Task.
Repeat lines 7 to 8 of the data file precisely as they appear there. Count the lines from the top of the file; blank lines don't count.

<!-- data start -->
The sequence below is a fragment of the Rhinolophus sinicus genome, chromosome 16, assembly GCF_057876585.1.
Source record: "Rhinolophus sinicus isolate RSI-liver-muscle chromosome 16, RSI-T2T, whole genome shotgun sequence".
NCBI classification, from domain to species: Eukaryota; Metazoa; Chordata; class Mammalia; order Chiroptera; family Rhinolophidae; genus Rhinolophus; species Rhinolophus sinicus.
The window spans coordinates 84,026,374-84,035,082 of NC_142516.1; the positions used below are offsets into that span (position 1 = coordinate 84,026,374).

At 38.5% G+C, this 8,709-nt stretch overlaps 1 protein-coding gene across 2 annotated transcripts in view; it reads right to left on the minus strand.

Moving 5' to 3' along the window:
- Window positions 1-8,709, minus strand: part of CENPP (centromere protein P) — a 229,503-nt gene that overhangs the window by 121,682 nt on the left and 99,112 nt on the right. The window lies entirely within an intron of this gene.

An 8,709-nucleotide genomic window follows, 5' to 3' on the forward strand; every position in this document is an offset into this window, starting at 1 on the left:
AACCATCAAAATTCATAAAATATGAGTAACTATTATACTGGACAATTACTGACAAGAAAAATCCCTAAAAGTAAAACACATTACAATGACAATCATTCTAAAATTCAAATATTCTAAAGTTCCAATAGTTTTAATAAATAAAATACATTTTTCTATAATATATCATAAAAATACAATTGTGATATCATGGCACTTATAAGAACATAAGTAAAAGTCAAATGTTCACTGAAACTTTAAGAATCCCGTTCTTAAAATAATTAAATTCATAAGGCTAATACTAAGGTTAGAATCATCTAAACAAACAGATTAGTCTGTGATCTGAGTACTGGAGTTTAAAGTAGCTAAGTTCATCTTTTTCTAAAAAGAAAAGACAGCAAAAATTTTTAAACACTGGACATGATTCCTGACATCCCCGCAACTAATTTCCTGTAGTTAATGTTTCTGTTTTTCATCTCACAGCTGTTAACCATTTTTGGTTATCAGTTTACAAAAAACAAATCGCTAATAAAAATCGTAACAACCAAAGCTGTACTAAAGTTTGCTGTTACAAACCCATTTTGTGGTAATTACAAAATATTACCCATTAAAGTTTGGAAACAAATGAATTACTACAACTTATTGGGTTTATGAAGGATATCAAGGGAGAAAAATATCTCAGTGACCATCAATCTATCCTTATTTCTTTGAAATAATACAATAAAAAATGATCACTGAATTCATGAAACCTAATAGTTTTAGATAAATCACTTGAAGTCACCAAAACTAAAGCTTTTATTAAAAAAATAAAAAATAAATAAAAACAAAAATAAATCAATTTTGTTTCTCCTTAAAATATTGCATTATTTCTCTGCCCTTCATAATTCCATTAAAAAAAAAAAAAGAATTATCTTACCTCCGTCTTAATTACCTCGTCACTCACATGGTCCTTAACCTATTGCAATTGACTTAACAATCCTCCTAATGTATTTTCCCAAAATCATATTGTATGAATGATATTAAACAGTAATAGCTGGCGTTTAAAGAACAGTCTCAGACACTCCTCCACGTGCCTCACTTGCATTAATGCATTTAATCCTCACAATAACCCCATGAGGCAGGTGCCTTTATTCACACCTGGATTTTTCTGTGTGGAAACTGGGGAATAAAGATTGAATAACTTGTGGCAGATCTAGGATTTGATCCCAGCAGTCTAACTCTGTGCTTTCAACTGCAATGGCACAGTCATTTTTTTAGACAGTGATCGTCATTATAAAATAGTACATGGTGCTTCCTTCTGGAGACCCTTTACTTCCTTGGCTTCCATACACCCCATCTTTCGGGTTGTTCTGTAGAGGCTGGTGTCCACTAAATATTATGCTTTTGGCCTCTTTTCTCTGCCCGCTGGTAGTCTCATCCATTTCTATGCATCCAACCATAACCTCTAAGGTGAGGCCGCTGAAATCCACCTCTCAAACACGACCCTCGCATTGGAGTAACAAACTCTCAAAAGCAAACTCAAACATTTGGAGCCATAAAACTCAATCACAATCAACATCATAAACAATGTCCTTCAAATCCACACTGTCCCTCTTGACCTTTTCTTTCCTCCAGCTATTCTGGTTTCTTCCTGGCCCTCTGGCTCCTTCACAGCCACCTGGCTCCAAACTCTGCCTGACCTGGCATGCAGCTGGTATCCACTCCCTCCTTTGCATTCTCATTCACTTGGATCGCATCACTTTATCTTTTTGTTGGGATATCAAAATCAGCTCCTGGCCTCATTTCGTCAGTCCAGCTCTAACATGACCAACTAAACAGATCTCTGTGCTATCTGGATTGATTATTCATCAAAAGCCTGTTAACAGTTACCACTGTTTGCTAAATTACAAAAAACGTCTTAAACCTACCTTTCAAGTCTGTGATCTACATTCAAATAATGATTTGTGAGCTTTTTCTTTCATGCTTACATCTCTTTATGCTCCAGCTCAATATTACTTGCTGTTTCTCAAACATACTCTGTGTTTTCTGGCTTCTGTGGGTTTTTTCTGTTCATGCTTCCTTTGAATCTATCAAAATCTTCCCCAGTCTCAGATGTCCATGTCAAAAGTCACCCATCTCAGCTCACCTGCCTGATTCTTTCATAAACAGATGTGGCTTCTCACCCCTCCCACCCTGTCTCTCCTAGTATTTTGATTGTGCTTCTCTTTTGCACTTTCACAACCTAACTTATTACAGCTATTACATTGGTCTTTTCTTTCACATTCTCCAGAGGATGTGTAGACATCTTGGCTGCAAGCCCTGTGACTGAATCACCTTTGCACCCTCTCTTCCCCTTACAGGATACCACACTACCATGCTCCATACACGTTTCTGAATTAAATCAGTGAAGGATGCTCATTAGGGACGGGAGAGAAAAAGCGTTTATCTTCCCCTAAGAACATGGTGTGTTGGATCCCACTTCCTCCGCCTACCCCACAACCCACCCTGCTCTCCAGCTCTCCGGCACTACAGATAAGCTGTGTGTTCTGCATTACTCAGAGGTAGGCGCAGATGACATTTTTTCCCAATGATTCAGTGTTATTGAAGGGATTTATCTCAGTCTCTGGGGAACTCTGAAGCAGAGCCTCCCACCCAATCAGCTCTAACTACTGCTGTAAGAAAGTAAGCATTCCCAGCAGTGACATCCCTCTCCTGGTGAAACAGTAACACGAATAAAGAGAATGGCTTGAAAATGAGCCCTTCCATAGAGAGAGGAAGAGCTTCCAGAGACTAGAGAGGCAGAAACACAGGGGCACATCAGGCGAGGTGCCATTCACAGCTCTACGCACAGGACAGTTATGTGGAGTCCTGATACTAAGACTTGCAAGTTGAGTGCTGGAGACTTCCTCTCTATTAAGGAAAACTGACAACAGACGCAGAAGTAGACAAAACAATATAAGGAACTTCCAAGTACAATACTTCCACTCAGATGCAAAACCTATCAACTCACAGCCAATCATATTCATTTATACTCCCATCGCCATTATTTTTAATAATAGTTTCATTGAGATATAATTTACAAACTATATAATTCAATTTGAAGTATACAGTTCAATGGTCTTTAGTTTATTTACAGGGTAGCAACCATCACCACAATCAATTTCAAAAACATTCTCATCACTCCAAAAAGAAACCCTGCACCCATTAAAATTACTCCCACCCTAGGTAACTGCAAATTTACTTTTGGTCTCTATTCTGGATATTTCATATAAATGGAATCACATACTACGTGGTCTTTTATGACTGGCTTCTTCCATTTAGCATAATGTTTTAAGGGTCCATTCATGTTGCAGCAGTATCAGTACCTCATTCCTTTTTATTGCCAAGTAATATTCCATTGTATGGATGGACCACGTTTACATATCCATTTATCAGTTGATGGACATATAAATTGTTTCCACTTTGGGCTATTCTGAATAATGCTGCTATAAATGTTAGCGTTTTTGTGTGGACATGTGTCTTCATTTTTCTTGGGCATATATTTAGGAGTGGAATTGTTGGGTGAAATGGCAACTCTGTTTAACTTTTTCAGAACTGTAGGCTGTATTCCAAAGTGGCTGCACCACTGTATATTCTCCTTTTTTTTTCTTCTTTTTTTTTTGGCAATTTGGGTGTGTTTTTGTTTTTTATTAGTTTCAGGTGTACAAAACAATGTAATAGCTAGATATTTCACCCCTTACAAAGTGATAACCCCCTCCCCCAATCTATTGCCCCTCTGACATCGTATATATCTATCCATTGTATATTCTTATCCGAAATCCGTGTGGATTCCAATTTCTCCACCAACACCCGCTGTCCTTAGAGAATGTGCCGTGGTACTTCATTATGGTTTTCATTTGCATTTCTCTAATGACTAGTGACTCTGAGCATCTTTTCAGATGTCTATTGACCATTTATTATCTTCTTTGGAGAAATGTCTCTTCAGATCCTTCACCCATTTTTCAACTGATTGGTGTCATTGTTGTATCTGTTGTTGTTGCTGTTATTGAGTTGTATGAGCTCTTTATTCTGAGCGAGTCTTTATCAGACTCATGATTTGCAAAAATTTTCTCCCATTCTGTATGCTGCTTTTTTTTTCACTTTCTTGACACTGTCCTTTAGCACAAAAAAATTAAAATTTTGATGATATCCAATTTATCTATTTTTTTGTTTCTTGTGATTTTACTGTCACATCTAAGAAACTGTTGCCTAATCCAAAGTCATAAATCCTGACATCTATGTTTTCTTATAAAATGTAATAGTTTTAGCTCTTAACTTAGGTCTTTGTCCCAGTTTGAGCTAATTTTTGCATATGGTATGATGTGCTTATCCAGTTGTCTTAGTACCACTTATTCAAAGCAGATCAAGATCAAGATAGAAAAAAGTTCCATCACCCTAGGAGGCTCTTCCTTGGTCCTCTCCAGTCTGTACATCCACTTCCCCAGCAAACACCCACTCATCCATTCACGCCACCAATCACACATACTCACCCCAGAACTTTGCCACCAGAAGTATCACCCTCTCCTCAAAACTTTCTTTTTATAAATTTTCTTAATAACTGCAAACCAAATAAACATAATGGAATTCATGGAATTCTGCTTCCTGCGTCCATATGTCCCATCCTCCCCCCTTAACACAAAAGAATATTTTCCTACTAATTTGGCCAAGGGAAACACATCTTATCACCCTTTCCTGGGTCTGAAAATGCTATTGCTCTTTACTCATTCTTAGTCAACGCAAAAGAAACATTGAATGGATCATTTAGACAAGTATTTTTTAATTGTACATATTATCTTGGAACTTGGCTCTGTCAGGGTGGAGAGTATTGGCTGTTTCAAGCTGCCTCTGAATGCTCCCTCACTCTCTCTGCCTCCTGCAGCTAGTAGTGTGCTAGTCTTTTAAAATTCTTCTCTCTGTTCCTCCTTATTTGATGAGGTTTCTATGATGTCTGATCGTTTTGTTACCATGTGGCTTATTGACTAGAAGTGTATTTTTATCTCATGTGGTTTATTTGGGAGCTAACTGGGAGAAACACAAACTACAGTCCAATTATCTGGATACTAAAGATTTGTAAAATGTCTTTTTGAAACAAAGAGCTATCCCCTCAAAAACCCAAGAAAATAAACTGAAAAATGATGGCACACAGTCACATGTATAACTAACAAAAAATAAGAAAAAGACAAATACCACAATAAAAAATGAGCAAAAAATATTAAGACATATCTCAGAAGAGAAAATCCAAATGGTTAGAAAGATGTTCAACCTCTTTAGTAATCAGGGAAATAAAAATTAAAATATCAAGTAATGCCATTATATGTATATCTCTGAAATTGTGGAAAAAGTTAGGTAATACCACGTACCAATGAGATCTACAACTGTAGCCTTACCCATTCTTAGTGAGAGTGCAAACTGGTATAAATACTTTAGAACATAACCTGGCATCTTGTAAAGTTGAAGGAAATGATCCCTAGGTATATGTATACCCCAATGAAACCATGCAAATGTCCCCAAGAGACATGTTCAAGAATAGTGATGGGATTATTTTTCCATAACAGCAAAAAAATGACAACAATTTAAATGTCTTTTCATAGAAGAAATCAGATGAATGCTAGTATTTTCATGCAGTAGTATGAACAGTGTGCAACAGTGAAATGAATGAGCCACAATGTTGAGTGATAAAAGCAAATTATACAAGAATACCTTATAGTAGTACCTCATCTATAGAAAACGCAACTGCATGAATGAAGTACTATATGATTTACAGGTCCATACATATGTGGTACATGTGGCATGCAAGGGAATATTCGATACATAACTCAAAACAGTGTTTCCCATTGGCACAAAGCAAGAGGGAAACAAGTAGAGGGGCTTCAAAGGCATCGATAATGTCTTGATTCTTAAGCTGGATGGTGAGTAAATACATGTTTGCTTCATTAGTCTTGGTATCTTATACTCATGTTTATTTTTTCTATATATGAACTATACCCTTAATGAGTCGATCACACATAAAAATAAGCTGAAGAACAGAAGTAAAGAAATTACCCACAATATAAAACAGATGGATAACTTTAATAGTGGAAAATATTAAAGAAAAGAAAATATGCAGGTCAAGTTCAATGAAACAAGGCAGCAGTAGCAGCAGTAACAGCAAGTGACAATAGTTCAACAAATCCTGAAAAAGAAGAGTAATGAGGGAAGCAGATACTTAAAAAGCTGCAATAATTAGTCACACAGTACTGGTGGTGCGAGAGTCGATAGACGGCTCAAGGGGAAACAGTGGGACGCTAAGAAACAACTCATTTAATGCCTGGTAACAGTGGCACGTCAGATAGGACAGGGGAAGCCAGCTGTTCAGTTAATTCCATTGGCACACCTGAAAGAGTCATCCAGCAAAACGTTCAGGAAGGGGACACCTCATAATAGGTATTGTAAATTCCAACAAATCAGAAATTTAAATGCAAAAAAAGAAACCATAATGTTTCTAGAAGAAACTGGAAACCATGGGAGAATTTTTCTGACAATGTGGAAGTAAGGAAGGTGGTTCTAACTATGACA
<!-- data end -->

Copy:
- Window positions 1-8,709, minus strand: part of CENPP (centromere protein P) — a 229,503-nt gene that overhangs the window by 121,682 nt on the left and 99,112 nt on the right. The window lies entirely within an intron of this gene.

An 8,709-nucleotide genomic window follows, 5' to 3' on the forward strand; every position in this document is an offset into this window, starting at 1 on the left: